Sunday, May 18, 2008

Derek Scrimgeour clinic report (River Falls, WI, May 10-14, 2008)

I'm finally back from the Derek Scrimgeour clinic, and I really don't even know where to begin to write about it. There was just so much information to process! I learned a freakin' ton!

It took us two days to drive from Colorado to the clinic in Wisconsin, and the forecast for the days of the clinic was five straight days of pouring down rain. Yipes! Fortunately, the weather wasn't quite so bad, but the first few days were cold, windy, and wet. Poor Derek was pretty jet-lagged, I think, and the first couple of days were a bit confusing for some people (okay, for me). But each day, I was able to understand and apply a bit more knowledge, and, by the last day, I felt pretty confident that I understood and could apply the basic tenets of Derek's training system.

Derek's system is deceptively simple to understand intellectually, but it was a bit harder to translate into effective body positioning, proper voice tone and cadence, and correct timing. I am very glad it was a five-day clinic, as it turned out that I needed all five days to be able to incorporate enough of what Derek was teaching to be able to repeat his success (well, not to the same degree, of course ;-) by myself when I worked with Taz. (Because Derek's system is a bit different than that of most other trainers, I had decided to put Craig, who will be ten years old this summer and has already been trained in more traditional ways, in the clinic only if Taz wouldn't work for Derek for some reason. Happily, Taz did work for Derek, but really I was working him most of the time myself anyway, and he really responded well to Derek's techniques.)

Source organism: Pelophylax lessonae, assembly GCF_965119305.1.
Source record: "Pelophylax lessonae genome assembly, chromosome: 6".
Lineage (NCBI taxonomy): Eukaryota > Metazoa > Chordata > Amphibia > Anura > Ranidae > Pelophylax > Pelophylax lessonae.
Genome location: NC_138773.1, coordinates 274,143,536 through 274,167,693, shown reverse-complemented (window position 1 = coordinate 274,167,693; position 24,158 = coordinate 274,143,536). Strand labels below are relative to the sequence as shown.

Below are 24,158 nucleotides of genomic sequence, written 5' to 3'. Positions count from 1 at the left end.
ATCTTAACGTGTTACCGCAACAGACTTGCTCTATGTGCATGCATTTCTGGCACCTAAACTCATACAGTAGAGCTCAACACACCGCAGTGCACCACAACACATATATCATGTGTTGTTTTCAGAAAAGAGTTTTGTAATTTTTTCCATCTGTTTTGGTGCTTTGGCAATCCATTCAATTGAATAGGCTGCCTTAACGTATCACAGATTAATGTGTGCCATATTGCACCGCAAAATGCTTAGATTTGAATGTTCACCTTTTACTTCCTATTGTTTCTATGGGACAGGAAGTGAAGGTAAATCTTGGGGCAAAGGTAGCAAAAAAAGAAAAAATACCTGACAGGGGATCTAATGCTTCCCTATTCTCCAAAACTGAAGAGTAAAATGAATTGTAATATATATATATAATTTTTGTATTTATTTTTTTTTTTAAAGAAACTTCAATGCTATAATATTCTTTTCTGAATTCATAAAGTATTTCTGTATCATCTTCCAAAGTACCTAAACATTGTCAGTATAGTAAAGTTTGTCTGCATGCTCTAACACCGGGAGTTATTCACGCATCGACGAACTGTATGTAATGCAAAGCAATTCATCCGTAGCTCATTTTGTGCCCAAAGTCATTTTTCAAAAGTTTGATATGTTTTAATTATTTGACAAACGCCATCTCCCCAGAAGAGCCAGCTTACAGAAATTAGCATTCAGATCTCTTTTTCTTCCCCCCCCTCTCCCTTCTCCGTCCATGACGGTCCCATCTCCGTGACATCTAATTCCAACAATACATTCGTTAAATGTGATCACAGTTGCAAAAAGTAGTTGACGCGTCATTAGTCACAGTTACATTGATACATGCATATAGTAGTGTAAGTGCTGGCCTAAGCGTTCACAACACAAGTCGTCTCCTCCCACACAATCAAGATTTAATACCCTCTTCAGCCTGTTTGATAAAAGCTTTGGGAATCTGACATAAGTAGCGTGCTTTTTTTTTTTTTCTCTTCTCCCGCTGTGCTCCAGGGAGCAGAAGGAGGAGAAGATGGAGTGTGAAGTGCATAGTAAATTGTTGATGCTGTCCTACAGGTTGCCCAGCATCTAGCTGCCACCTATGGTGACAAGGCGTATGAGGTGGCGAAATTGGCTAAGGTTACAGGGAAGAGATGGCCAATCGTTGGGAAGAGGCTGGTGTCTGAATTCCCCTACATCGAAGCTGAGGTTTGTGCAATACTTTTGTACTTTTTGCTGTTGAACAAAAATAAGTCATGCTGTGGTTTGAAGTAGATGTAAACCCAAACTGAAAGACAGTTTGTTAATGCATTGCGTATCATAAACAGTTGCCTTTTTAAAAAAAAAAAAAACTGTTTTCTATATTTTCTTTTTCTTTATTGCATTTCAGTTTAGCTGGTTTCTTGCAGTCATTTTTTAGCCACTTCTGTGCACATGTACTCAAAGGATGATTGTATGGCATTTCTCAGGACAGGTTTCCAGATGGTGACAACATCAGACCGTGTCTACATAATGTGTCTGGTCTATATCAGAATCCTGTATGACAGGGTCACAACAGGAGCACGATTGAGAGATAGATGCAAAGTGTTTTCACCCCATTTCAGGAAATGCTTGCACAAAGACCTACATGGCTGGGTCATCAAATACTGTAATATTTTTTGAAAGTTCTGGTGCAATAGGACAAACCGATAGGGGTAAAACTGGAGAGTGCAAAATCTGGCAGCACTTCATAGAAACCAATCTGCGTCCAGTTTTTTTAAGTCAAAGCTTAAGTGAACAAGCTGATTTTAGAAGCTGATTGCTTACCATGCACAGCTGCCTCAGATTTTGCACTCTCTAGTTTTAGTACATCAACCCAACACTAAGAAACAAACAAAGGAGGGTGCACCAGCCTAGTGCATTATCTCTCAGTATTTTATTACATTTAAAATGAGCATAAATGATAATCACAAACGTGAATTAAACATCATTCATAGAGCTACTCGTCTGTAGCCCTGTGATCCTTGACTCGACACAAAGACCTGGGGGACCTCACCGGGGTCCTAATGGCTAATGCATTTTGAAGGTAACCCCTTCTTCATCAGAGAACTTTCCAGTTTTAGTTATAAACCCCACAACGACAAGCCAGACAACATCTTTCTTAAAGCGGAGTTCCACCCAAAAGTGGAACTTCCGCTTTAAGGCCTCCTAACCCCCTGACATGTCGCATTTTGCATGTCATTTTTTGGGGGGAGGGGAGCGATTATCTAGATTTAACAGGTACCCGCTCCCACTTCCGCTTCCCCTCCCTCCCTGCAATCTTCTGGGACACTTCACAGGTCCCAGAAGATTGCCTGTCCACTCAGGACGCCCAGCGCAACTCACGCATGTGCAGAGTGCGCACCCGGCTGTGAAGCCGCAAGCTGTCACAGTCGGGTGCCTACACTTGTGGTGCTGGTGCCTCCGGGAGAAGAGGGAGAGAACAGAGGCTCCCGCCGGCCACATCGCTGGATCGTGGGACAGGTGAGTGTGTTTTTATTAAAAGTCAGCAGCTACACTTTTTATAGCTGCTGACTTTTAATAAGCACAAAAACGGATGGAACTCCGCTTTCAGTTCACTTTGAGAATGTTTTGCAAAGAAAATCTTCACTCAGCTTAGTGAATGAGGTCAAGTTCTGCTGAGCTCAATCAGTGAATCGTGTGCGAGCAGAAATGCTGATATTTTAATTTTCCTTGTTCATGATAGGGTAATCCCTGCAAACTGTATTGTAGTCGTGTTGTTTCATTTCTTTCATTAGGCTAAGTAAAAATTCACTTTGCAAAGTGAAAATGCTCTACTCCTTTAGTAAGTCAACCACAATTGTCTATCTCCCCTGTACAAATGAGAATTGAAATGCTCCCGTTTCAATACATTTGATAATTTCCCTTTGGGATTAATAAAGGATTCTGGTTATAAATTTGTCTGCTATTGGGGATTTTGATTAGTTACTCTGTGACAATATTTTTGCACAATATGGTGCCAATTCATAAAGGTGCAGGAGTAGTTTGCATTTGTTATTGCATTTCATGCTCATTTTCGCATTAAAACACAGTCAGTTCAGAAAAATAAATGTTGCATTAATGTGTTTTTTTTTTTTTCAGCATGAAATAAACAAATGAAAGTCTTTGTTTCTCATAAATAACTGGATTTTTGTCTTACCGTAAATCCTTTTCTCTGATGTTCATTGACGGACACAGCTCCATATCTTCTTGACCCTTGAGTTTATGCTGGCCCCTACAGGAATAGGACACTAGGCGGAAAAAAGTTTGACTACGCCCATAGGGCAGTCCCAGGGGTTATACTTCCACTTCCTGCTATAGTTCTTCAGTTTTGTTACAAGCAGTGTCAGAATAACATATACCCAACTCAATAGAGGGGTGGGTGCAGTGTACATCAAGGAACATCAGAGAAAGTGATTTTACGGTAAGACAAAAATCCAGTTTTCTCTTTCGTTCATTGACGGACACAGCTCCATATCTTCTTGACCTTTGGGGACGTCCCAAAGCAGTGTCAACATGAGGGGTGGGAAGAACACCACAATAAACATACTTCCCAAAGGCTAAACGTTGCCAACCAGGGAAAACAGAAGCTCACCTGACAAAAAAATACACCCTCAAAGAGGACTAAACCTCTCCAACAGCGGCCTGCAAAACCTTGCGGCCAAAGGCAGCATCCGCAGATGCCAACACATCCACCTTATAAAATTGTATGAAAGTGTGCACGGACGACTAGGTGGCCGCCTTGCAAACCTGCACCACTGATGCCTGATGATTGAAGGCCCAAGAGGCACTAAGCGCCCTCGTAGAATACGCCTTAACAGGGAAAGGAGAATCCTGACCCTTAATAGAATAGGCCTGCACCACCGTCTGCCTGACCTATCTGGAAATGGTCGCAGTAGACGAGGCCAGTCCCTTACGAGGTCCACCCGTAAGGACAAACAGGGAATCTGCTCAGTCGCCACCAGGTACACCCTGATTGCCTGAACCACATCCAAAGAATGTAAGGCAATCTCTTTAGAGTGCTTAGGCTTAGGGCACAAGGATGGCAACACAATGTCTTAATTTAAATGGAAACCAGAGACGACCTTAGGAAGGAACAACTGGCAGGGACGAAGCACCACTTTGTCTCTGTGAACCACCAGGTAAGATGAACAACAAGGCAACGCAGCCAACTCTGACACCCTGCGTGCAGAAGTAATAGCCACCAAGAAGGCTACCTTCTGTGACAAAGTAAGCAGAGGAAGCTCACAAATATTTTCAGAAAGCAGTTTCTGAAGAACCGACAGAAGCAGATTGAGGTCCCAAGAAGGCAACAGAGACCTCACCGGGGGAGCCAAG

The basic premise of his system is applying pressure on the ground rather than the dog. Rather than pushing a dog out, he makes whatever area of ground he doesn't want the dog to come in to dangerous. So, if a dog is slicing his flanks *cough, Taz, ahem* then he does not try to run at the dog or otherwise get in the dog's space to force him out; instead, he threatens the ground between himself and the dog, so the dog doesn't want to enter that space. By putting pressure on the ground, rather than the dog, you're claiming the space so the dog respects that he can't push into the area you're claiming. You make your space uncomfortable for the dog. At the same time, his focus is always in front of the dog as the dog flanks, which ensures that he is always in position to cover the sheep if the dog tries to slice in or spiral in while he is flanking around. It's important not to fall into old habits of chasing the dog around on his flanks; this just pushes him forward—it does nothing to keep him out and leaves me out of position if he slices in. I'm probably not explaining it very well, and there are a bunch of little steps that I had to keep straight in my mind to get it, but once I did, Taz was wide and didn't slice at all.

Some things I took away from the clinic:
  • Think in smaller movements, not big sweeping ones.
  • Clear, definite communication (even if I'm not exactly right) is vital. If I'm ambiguous or questioning in my commands, the dog is left to guess at what exactly I want.